# Create a game match up list app with Infer.NET and probabilistic programming

This how-to guide teaches you about probabilistic programming using Infer.NET. Probabilistic programming is a machine learning approach where custom models are expressed as computer programs. It allows for incorporating domain knowledge in the models and makes the machine learning system more interpretable. It also supports online inference – the process of learning as new data arrives. Infer.NET is used in various products at Microsoft in Azure, Xbox, and Bing.

## What is probabilistic programming?

Probabilistic programming allows you to create statistical models of real-world processes.

## Prerequisites

• Local development environment setup

This how-to guide expects you to have a machine you can use for development. The .NET tutorial Hello World in 10 minutes has instructions for setting up your local development environment on macOS, Windows, or Linux.

1. Open a new command prompt and run the following commands:
dotnet new console -o myApp
cd myApp


The dotnet command creates a new application of type console. The -o parameter creates a directory named myApp where your app is stored and populates it with the required files. The cd myApp command puts you into the newly created app directory.

## Install Infer.NET package

To use Infer.NET, you need to install the Microsoft.ML.Probabilistic.Compiler package. In your command prompt, run the following command:

dotnet add package Microsoft.ML.Probabilistic.Compiler


The example sample uses table tennis or foosball matches played in the office. You have the participants and outcome of each match. You want to infer the player's skills from this data. Assume that each player has a normally distributed latent skill and their given match performance is a noisy version of this skill. The data constrains the winner’s performance to be greater than the loser’s performance. This is a simplified version of the popular TrueSkill model, which also supports teams, draws, and other extensions. An advanced version of this model is used for matchmaking in the best-selling game titles Halo and Gears of War.

You need to list the inferred player skills, alongside with their variance – the measure of uncertainty around the skills.

Game result sample data

Game Winner Loser
1 Player 0 Player 1
2 Player 0 Player 3
3 Player 0 Player 4
4 Player 1 Player 2
5 Player 3 Player 1
6 Player 4 Player 2

With a closer look at the sample data, you’ll notice that players 3 and 4 both have one win and one loss. Let's see what the rankings look like using probabilistic programming. Notice also there is a player zero because even office match up lists are zero based to us developers.

## Write some code

Having designed the model, it’s time to express it as a probabilistic program using the Infer.NET modeling API. Open Program.cs in your favorite text editor and replace all of its contents with the following code:

namespace myApp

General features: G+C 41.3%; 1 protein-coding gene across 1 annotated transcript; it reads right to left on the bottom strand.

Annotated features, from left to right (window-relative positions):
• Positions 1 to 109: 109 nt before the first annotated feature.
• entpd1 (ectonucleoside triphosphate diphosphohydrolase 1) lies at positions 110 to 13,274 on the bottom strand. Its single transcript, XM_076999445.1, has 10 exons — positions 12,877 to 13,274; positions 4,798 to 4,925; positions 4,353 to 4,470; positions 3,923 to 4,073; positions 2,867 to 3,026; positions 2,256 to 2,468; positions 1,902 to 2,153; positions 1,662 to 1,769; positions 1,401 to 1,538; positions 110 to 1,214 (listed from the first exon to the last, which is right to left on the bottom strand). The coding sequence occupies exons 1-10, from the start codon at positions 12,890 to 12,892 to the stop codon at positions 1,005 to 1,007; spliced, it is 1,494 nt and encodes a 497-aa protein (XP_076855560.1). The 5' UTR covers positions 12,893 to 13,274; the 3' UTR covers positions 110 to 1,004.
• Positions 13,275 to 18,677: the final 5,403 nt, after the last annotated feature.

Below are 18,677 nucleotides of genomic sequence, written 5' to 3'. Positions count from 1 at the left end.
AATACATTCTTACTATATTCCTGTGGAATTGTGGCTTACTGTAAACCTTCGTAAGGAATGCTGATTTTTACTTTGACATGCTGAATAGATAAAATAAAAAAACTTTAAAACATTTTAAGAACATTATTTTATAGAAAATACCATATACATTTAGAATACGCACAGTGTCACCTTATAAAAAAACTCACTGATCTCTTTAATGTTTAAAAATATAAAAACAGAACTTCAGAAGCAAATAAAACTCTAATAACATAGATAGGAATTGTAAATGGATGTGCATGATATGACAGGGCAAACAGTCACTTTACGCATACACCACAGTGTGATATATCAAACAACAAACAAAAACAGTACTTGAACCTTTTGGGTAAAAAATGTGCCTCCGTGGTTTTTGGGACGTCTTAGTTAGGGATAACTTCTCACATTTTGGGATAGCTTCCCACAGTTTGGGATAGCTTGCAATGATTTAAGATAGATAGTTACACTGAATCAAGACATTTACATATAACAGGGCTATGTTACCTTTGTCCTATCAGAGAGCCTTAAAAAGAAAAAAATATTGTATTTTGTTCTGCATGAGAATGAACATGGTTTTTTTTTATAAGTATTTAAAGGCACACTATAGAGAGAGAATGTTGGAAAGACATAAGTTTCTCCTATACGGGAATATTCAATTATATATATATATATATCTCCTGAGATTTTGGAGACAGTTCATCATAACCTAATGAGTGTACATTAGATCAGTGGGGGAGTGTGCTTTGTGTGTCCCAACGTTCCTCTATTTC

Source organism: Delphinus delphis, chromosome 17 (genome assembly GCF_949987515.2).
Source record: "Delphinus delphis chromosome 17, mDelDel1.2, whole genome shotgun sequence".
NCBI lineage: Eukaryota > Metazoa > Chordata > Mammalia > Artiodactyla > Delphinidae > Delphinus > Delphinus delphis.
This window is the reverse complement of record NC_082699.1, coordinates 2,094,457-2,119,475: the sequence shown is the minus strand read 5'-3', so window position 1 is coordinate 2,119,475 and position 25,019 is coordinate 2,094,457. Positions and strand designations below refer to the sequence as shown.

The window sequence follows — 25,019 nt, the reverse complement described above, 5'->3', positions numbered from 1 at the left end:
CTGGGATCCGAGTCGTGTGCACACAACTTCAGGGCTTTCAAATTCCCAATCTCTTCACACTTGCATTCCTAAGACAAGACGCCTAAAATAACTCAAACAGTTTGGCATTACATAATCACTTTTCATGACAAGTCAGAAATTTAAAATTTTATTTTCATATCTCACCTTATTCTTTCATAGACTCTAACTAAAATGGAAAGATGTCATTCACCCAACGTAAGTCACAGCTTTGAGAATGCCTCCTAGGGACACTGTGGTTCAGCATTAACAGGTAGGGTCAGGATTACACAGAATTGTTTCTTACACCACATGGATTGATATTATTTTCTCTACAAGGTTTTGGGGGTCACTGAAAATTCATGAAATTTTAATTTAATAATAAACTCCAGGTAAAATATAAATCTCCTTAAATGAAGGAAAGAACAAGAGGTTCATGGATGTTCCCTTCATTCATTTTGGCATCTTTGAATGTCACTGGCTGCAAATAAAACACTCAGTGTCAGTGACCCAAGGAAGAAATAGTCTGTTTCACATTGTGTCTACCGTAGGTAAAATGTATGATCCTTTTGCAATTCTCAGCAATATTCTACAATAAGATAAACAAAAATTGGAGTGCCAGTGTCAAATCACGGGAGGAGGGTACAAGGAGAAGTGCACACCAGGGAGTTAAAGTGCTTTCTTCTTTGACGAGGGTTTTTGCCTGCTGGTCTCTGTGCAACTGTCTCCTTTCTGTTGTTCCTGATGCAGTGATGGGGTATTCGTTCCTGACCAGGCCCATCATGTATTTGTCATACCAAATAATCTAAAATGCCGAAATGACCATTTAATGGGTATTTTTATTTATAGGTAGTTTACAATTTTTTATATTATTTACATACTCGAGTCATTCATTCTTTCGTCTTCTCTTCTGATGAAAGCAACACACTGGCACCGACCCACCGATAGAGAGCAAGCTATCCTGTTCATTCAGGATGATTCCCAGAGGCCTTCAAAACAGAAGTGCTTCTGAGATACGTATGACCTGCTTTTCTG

{
using System;
using System.Linq;
using Microsoft.ML.Probabilistic;
using Microsoft.ML.Probabilistic.Distributions;
using Microsoft.ML.Probabilistic.Models;

class Program
{

static void Main(string[] args)
{
// The winner and loser in each of 6 samples games
var winnerData = new[] { 0, 0, 0, 1, 3, 4 };
var loserData = new[] { 1, 3, 4, 2, 1, 2 };

// Define the statistical model as a probabilistic program
var game = new Range(winnerData.Length);
var player = new Range(winnerData.Concat(loserData).Max() + 1);
var playerSkills = Variable.Array<double>(player);
playerSkills[player] = Variable.GaussianFromMeanAndVariance(6, 9).ForEach(player);

var winners = Variable.Array<int>(game);
var losers = Variable.Array<int>(game);

using (Variable.ForEach(game))
{
// The player performance is a noisy version of their skill
var winnerPerformance = Variable.GaussianFromMeanAndVariance(playerSkills[winners[game]], 1.0);
var loserPerformance = Variable.GaussianFromMeanAndVariance(playerSkills[losers[game]], 1.0);

// The winner performed better in this game
Variable.ConstrainTrue(winnerPerformance > loserPerformance);
}

// Attach the data to the model
winners.ObservedValue = winnerData;
losers.ObservedValue = loserData;

// Run inference
var inferenceEngine = new InferenceEngine();
var inferredSkills = inferenceEngine.Infer<Gaussian[]>(playerSkills);

// The inferred skills are uncertain, which is captured in their variance
var orderedPlayerSkills = inferredSkills
.Select((s, i) => new { Player = i, Skill = s })
.OrderByDescending(ps => ps.Skill.GetMean());

foreach (var playerSkill in orderedPlayerSkills)
{
Console.WriteLine(\$"Player {playerSkill.Player} skill: {playerSkill.Skill}");
}
}
}
}


In your command prompt, run the following command:

dotnet run


## Results

Your results should be similar to the following:

Compiling model...done.
Iterating:
.........|.........|.........|.........|.........| 50
Player 0 skill: Gaussian(9.517, 3.926)
Player 3 skill: Gaussian(6.834, 3.892)
Player 4 skill: Gaussian(6.054, 4.731)
Player 1 skill: Gaussian(4.955, 3.503)
Player 2 skill: Gaussian(2.639, 4.288)


In the results, notice that player 3 ranks slightly higher than player 4 according to our model. That’s because the victory of player 3 over player 1 is more significant than the victory of player 4 over player 2 – note that player 1 beats player 2. Player 0 is the overall champ!

## Keep learning

Designing statistical models is a skill on its own. The Microsoft Research Cambridge team has written a free online book, which gives a gentle introduction to the article. Chapter 3 of this book covers the TrueSkill model in more detail. Once you have a model in mind, you can transform it into code using the extensive documentation on the Infer.NET website.

## Next steps

Check out the Infer.NET GitHub repository to continue learning and find more samples.